Pharmaceutical

Study: HRT puts women at greater risk for lung cancer

The reports of health problems associated with hormone replacement therapy (HRT) keep coming. First, the Women’s Health Initiative identified women who took the combined estrogen-plus-progestin therapy were at a much greater risk of developing breast cancer. It later showed these women were at an increased risk of heart disease and other serious health problems. Now, an article published online in the Journal of Clinical Oncology suggests that women who took combined HRT are at an increased risk of lung cancer by as much as 50 percent.

The level of risk seemed to increase with the duration of therapy. Women who took combined therapy for 10 years or more were at the greatest risk for lung cancer. The study also indicated that the risk was limited to the combined therapy as opposed to the estrogen-only HRT. Smoking also didn’t affect the influence of HRT on lung cancer risk.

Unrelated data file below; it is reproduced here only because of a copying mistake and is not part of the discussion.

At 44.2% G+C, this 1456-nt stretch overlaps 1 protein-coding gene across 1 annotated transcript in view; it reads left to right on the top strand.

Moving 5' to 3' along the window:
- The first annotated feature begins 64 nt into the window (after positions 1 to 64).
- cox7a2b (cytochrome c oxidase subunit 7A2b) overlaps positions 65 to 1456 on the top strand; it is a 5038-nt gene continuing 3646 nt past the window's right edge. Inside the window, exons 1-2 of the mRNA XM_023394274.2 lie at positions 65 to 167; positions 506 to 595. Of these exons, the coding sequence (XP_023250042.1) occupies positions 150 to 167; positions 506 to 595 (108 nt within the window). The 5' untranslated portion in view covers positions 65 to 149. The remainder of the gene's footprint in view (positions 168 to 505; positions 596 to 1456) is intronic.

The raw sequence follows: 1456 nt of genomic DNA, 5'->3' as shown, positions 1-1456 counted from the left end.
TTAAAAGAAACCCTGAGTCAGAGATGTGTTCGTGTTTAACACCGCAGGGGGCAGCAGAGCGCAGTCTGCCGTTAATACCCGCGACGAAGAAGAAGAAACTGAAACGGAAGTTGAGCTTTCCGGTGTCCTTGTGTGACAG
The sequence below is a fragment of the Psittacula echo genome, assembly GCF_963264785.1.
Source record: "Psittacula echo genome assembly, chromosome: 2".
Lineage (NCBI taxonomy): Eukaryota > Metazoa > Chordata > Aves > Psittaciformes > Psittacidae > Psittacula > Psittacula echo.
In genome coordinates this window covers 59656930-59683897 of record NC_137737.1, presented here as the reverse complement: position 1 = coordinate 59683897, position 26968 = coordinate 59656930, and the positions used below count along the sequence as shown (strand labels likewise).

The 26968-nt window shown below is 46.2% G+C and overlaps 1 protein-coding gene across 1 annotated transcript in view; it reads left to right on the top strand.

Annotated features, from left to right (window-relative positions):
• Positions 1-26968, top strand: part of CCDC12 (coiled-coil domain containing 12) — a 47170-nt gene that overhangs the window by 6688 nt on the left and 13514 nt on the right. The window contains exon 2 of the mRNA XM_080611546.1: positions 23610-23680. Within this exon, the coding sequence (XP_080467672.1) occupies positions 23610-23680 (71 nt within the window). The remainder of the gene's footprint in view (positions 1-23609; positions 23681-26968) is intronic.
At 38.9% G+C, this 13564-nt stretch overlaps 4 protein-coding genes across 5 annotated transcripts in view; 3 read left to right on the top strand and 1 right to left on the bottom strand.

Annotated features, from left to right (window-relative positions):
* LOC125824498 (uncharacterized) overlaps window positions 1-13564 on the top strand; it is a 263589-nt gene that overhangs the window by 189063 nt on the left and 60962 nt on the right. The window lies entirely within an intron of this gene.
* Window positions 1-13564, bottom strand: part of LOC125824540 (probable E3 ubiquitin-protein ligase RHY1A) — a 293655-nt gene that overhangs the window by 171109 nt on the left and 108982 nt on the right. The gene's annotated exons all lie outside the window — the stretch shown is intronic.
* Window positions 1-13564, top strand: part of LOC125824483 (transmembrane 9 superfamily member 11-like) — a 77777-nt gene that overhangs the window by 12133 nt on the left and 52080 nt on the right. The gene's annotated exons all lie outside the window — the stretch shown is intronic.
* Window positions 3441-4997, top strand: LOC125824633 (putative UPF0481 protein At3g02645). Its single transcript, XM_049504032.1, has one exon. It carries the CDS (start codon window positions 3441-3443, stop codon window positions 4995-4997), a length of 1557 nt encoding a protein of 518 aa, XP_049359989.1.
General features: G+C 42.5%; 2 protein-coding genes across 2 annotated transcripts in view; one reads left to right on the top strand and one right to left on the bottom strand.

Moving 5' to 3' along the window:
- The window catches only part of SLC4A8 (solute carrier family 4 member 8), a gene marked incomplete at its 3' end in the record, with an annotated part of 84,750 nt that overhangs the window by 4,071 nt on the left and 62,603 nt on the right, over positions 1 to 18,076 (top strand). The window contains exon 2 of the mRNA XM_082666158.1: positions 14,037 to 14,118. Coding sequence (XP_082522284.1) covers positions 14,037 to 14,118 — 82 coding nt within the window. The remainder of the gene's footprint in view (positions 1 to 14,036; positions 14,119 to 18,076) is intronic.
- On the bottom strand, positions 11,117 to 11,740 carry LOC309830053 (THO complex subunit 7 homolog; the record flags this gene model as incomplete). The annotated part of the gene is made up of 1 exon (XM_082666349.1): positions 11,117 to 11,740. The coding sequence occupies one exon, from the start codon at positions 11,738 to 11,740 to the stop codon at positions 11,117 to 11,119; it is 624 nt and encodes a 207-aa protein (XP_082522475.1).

“Although HRT use has declined and is not recommended except for short-term treatment of menopausal symptoms, our results indicate millions of women remain at risk of developing lung cancer,” Christopher G. Slatore, MD, of Oregon Health and Sciences University in Portland, and colleagues wrote.

The study involved data from a prospective cohort of 36,588 peri- and postmenopausal women ages 50 to 76 who had participated in the Vitamins and Lifestyles (VITAL) study that examined associations between use of supplements and cancer risk. Two-thirds of the study’s participants either took or had taken HRT. A similar number had a family history of lung cancer, and another two-thirds smoked.

During the six years of follow-up in the study, 344 women, including some from both the HRT and the non-HRT group, developed lung cancer. The study showed that women who took combined HRT for nine years or less had a 1.27 risk for lung caner, something not considered statistically significant. However, women who took the combined therapy for 10 years or longer had a 1.48 hazard ratio for lung cancer, considered a much more notable increase.

“These findings may be helpful for informing women of their risk of developing lung cancer and delineating important pathways involved in hormone metabolism and lung cancer,” the authors wrote in conclusion.

Source: MedPage Today